Efficiency “sweet spot” for investors

Feb. 19, 2010
By Elisa Wood February 18, 2010 Energy efficiency appears to have married rich in partnering with smart grid. Yet another report shows that together they have formed what has become today’s most appealing clean tech sector for venture capital. Ernst & Young, using data from Dow Jones VentureSource, recently reported that financing rounds grew 11% […]

By Elisa Wood

February 18, 2010

Energy efficiency appears to have married rich in partnering with smart grid. Yet another report shows that together they have formed what has become today’s most appealing clean tech sector for venture capital.

Ernst & Young, using data from Dow Jones VentureSource, recently reported that financing rounds grew 11% in 2009 for energy efficiency, this as deals for the clean tech sector as a whole dropped by 16%.

The findings echo recent conclusions by Peachtree Green Advisors that found money pouring into the efficiency sector last year, pumping up total deal values by 664.7%. (See Elisa Wood’s January 21 blog, “Investors and public back energy efficiency.”)

What’s attracting investors? Ernst & Young – which incorporates smart grid into the efficiency category — points out that these technologies require little capital and can be commercialized quickly — characteristics of special appeal in an economy still nervous about high risk. While not exactly the stuff of dorm room startups, they are more akin to dotcom inventions than capital-intensive power plants. Smart grid revolves around digitalizing the electric grid to achieve greater efficiency in energy use.

“Energy efficiency is in the sweet spot of many venture capital investors in terms of skill sets and funding parameters, particularly given its basis in information technology.  Consequently, we may see investor participation in clean tech broaden,” said John de Yonge, Ernst & Young, associate director, Americas Cleantech Network.

Energy efficiency’s share of total financing activity in 2009 rose from 24% to 32%, Ernst & Young said. The category raised $593.3 million for 2009; of that $252.8 million came from fourth quarter 2009.

The report cites the $105 million investment in Silver Spring Networks as the largest deal of the fourth quarter. The Redwood City, California company provides smart grid networking and services for Florida Power & Light, Pacific Gas & Electric and Pepco Holdings, among others. Institutional investors led the financing round, including several repeats: Google Ventures, Foundation Capital, Kleiner Perkins Caufield & Byers and Northgate Capital.

Government policy is clearly playing a big role in energy efficiency’s appeal.  The areas of the country with the most clean tech investment have strong clean energy policies: California and New England.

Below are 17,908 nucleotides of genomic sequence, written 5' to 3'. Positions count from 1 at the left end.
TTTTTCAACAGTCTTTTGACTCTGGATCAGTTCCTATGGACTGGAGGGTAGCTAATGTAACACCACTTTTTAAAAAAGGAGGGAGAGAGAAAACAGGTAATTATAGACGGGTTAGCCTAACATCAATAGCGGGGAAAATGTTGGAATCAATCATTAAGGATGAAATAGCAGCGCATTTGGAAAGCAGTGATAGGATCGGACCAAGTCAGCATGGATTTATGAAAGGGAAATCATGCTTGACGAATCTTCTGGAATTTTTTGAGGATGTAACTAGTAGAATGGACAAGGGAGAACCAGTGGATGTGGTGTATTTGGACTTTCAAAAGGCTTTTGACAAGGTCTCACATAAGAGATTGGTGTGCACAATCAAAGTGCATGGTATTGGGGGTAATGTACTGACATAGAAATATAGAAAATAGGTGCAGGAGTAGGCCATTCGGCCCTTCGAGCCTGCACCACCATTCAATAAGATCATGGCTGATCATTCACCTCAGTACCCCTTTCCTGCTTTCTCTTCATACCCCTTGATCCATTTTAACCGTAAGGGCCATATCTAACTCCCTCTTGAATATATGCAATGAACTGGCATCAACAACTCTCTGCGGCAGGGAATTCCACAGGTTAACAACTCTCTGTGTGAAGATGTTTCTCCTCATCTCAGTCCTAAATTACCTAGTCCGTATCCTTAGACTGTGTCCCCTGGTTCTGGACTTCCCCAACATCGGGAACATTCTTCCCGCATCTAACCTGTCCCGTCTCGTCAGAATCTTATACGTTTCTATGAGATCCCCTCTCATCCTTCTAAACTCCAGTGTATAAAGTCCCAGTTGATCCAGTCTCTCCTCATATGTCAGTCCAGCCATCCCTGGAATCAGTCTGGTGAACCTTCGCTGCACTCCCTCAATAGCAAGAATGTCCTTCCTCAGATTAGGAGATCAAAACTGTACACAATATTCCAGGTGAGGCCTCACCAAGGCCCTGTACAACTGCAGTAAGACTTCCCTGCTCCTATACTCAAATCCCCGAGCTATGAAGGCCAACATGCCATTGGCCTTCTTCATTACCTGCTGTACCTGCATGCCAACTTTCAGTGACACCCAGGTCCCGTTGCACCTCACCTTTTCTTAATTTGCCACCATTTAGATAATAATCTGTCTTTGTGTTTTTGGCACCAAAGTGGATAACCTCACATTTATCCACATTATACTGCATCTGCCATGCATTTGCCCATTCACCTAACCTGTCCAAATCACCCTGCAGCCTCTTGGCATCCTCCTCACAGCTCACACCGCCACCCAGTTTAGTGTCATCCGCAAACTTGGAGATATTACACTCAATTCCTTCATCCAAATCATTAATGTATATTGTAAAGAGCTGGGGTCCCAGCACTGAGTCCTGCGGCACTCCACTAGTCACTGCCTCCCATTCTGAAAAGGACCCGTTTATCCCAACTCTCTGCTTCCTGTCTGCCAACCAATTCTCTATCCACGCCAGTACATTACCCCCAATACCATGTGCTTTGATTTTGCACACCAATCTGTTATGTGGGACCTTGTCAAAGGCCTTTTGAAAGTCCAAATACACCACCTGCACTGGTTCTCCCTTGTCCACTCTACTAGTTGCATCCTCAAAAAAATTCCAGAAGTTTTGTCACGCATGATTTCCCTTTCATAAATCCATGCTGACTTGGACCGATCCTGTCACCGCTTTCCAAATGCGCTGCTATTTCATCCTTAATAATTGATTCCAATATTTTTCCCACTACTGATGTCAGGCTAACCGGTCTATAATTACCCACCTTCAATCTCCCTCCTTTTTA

What’s in store for 2010?  The picture, so far, is good for efficiency companies looking for customers.  Ernst & Young found that half of the major global corporations with more than $1 billion in revenue plan to spend $10 million on clean tech products and services in 2010, with 22% spending at least $100 million.

More details here: http://www.ey.com/US/en/Newsroom/News-releases/Venture-capital-2009-investments-in-cleantech-fall-50-percent-to-2-billion-dollars-as-investors-shift-focus-to-energy-efficiency.

Visit Elisa Wood at http://www.realenergywriters.com/ and pick up her free Energy Efficiency Markets podcast and newsletter.

About the Author

Elisa Wood | Editor-in-Chief

Elisa Wood is an award-winning writer and editor who specializes in the energy industry. She is chief editor and co-founder of Microgrid Knowledge and serves as co-host of the publication’s popular conference series. She also co-founded RealEnergyWriters.com, where she continues to lead a team of energy writers who produce content for energy companies and advocacy organizations.

She has been writing about energy for more than two decades and is published widely. Her work can be found in prominent energy business journals as well as mainstream publications. She has been quoted by NPR, the Wall Street Journal and other notable media outlets.

“For an especially readable voice in the industry, the most consistent interpreter across these years has been the energy journalist Elisa Wood, whose Microgrid Knowledge (and conference) has aggregated more stories better than any other feed of its time,” wrote Malcolm McCullough, in the book, Downtime on the Microgrid, published by MIT Press in 2020.

Twitter: @ElisaWood

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